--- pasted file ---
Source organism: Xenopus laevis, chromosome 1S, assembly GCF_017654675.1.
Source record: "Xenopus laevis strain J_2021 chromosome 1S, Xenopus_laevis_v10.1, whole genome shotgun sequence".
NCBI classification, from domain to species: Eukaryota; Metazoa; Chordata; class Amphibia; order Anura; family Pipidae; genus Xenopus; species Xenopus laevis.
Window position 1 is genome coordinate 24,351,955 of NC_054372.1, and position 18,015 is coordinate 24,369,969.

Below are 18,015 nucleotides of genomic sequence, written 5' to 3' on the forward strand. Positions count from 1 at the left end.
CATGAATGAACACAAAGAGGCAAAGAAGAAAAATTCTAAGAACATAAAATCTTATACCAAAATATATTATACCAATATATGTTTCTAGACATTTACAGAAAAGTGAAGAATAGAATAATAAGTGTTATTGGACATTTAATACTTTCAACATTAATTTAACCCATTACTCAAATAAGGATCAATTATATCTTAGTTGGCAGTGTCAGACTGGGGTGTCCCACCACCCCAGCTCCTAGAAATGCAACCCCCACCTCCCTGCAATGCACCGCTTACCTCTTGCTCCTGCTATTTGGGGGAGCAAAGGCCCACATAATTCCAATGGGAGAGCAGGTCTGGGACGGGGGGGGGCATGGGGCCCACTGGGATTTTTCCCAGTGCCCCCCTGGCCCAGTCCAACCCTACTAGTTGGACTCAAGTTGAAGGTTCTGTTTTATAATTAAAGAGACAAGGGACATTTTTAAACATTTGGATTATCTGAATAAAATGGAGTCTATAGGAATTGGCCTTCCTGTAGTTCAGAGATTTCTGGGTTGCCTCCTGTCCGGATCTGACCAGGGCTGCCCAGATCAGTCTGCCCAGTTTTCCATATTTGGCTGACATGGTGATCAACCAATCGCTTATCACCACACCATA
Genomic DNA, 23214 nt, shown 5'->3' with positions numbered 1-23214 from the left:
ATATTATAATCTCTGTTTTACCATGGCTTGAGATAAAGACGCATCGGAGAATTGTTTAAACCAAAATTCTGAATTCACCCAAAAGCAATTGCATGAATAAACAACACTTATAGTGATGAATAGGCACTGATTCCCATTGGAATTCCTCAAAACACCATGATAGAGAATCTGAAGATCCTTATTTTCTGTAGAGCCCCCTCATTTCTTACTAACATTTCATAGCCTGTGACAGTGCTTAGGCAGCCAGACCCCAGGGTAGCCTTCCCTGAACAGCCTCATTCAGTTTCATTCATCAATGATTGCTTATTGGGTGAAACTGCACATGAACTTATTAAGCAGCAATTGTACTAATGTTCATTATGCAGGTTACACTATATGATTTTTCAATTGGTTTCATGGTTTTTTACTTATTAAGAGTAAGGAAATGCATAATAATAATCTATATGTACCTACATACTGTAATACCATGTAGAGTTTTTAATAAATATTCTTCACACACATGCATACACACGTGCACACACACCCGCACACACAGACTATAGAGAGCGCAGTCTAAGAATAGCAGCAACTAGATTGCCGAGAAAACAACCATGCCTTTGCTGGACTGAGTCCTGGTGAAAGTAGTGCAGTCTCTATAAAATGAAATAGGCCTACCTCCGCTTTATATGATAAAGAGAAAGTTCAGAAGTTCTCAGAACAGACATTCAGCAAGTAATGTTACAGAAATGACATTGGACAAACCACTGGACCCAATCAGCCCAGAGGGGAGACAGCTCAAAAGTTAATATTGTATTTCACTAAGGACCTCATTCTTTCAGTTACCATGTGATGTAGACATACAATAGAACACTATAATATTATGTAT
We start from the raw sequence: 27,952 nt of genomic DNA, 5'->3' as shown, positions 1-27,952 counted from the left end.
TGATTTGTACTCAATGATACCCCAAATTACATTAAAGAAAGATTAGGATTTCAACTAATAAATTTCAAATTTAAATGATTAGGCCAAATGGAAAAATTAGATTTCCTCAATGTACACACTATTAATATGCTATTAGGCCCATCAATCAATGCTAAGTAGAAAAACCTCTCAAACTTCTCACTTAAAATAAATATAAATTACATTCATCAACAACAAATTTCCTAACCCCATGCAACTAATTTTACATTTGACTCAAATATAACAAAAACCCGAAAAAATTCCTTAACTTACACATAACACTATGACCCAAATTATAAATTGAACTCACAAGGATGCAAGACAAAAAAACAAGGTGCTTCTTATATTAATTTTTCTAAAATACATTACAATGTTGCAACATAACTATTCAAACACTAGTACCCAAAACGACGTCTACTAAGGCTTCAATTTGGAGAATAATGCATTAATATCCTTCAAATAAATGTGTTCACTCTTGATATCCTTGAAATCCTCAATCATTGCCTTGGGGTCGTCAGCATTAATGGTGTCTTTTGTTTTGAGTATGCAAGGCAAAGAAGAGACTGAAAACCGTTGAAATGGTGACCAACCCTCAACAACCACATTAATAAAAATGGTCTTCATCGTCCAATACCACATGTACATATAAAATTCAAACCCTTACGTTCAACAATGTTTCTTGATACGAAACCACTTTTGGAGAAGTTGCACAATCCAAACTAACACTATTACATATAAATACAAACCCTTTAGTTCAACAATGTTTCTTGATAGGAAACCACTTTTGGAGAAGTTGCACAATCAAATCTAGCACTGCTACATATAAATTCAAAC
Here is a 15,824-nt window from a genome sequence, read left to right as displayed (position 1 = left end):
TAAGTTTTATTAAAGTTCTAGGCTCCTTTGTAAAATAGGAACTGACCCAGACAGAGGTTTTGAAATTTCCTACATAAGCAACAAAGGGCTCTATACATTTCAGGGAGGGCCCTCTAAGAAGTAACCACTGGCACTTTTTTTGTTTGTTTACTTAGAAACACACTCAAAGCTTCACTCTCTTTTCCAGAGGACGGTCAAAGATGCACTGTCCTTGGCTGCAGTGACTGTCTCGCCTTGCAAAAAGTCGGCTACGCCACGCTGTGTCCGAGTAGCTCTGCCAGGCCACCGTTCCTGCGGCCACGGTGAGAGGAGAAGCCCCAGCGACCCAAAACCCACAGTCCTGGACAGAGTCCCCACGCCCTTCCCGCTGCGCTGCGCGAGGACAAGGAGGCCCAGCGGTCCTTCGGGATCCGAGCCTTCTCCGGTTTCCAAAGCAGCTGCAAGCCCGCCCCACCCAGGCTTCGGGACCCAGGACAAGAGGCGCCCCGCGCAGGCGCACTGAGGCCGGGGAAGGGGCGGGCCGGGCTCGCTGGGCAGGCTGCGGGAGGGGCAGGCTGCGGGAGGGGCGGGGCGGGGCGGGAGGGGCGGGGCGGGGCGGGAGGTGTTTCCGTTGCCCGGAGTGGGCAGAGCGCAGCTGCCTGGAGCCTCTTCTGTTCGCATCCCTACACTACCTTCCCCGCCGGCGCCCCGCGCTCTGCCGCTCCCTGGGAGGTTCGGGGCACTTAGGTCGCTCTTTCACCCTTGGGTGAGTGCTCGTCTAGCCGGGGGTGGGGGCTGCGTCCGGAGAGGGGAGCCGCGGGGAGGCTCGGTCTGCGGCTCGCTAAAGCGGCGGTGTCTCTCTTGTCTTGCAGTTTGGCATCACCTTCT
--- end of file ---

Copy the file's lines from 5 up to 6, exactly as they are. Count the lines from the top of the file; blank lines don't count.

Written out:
Below are 18,015 nucleotides of genomic sequence, written 5' to 3' on the forward strand. Positions count from 1 at the left end.
CATGAATGAACACAAAGAGGCAAAGAAGAAAAATTCTAAGAACATAAAATCTTATACCAAAATATATTATACCAATATATGTTTCTAGACATTTACAGAAAAGTGAAGAATAGAATAATAAGTGTTATTGGACATTTAATACTTTCAACATTAATTTAACCCATTACTCAAATAAGGATCAATTATATCTTAGTTGGCAGTGTCAGACTGGGGTGTCCCACCACCCCAGCTCCTAGAAATGCAACCCCCACCTCCCTGCAATGCACCGCTTACCTCTTGCTCCTGCTATTTGGGGGAGCAAAGGCCCACATAATTCCAATGGGAGAGCAGGTCTGGGACGGGGGGGGGCATGGGGCCCACTGGGATTTTTCCCAGTGCCCCCCTGGCCCAGTCCAACCCTACTAGTTGGACTCAAGTTGAAGGTTCTGTTTTATAATTAAAGAGACAAGGGACATTTTTAAACATTTGGATTATCTGAATAAAATGGAGTCTATAGGAATTGGCCTTCCTGTAGTTCAGAGATTTCTGGGTTGCCTCCTGTCCGGATCTGACCAGGGCTGCCCAGATCAGTCTGCCCAGTTTTCCATATTTGGCTGACATGGTGATCAACCAATCGCTTATCACCACACCATA